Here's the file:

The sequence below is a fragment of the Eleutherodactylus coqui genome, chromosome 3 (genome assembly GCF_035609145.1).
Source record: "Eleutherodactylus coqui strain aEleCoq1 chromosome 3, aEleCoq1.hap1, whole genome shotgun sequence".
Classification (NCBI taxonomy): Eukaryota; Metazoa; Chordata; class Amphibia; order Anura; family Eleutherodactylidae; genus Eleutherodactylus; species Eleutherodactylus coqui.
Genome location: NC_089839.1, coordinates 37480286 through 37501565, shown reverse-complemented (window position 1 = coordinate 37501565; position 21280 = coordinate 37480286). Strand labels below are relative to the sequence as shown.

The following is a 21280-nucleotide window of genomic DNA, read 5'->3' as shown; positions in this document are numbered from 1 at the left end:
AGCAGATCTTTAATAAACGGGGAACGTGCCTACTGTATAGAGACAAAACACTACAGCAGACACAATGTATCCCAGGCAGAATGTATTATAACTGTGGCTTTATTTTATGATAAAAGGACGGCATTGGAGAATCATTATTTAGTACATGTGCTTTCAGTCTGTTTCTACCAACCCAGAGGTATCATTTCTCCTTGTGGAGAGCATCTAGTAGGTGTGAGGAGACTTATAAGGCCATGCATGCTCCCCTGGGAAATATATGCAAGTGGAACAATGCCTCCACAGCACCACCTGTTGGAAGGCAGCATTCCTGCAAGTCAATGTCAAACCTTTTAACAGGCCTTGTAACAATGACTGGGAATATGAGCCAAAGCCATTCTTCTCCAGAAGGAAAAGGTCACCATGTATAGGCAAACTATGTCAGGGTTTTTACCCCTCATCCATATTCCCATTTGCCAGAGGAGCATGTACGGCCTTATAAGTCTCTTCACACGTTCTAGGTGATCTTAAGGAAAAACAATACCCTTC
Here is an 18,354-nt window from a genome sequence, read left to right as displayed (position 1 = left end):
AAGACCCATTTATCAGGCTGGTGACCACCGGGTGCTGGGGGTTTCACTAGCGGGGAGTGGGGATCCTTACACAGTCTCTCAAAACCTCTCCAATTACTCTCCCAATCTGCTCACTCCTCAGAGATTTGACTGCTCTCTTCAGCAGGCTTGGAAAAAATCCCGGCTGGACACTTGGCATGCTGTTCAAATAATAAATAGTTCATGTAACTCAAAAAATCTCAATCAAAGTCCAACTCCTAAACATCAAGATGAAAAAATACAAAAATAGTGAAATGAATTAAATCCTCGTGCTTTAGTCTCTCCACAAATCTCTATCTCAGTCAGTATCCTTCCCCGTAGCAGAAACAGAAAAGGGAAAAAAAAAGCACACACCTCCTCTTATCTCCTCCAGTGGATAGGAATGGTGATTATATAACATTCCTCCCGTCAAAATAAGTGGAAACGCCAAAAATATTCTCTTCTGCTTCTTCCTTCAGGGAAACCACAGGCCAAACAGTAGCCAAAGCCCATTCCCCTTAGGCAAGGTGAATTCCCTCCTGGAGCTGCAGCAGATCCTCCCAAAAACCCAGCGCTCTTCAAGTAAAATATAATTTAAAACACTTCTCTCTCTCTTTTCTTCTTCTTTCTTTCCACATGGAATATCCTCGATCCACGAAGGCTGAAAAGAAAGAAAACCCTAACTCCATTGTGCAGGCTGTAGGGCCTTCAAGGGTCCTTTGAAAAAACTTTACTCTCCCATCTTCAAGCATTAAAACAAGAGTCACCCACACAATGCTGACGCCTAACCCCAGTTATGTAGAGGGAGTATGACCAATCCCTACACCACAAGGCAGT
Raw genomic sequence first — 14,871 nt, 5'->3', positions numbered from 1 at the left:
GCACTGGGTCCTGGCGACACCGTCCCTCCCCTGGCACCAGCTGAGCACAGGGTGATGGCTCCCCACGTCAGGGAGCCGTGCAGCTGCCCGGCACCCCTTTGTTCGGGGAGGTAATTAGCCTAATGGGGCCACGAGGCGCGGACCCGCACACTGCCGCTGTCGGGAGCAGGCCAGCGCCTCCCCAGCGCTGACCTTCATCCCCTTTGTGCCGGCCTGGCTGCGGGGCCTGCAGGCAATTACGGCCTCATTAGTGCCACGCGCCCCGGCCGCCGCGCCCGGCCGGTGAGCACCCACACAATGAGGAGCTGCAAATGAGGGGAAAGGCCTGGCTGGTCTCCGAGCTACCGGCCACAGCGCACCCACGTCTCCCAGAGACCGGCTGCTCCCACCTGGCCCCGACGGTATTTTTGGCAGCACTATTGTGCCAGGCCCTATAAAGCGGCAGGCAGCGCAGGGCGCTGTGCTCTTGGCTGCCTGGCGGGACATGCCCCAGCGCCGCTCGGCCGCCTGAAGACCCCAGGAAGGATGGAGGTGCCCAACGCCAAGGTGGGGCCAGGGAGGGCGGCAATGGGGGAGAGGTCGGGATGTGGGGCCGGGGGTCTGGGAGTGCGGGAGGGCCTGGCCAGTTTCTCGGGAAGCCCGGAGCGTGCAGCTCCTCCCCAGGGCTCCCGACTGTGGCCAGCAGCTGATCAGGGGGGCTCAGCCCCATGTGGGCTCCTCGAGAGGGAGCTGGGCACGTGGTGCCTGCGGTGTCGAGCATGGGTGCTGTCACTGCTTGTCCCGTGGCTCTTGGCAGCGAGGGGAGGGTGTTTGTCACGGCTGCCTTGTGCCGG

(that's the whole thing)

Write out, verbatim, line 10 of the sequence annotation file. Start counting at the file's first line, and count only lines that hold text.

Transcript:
GCACTGGGTCCTGGCGACACCGTCCCTCCCCTGGCACCAGCTGAGCACAGGGTGATGGCTCCCCACGTCAGGGAGCCGTGCAGCTGCCCGGCACCCCTTTGTTCGGGGAGGTAATTAGCCTAATGGGGCCACGAGGCGCGGACCCGCACACTGCCGCTGTCGGGAGCAGGCCAGCGCCTCCCCAGCGCTGACCTTCATCCCCTTTGTGCCGGCCTGGCTGCGGGGCCTGCAGGCAATTACGGCCTCATTAGTGCCACGCGCCCCGGCCGCCGCGCCCGGCCGGTGAGCACCCACACAATGAGGAGCTGCAAATGAGGGGAAAGGCCTGGCTGGTCTCCGAGCTACCGGCCACAGCGCACCCACGTCTCCCAGAGACCGGCTGCTCCCACCTGGCCCCGACGGTATTTTTGGCAGCACTATTGTGCCAGGCCCTATAAAGCGGCAGGCAGCGCAGGGCGCTGTGCTCTTGGCTGCCTGGCGGGACATGCCCCAGCGCCGCTCGGCCGCCTGAAGACCCCAGGAAGGATGGAGGTGCCCAACGCCAAGGTGGGGCCAGGGAGGGCGGCAATGGGGGAGAGGTCGGGATGTGGGGCCGGGGGTCTGGGAGTGCGGGAGGGCCTGGCCAGTTTCTCGGGAAGCCCGGAGCGTGCAGCTCCTCCCCAGGGCTCCCGACTGTGGCCAGCAGCTGATCAGGGGGGCTCAGCCCCATGTGGGCTCCTCGAGAGGGAGCTGGGCACGTGGTGCCTGCGGTGTCGAGCATGGGTGCTGTCACTGCTTGTCCCGTGGCTCTTGGCAGCGAGGGGAGGGTGTTTGTCACGGCTGCCTTGTGCCGG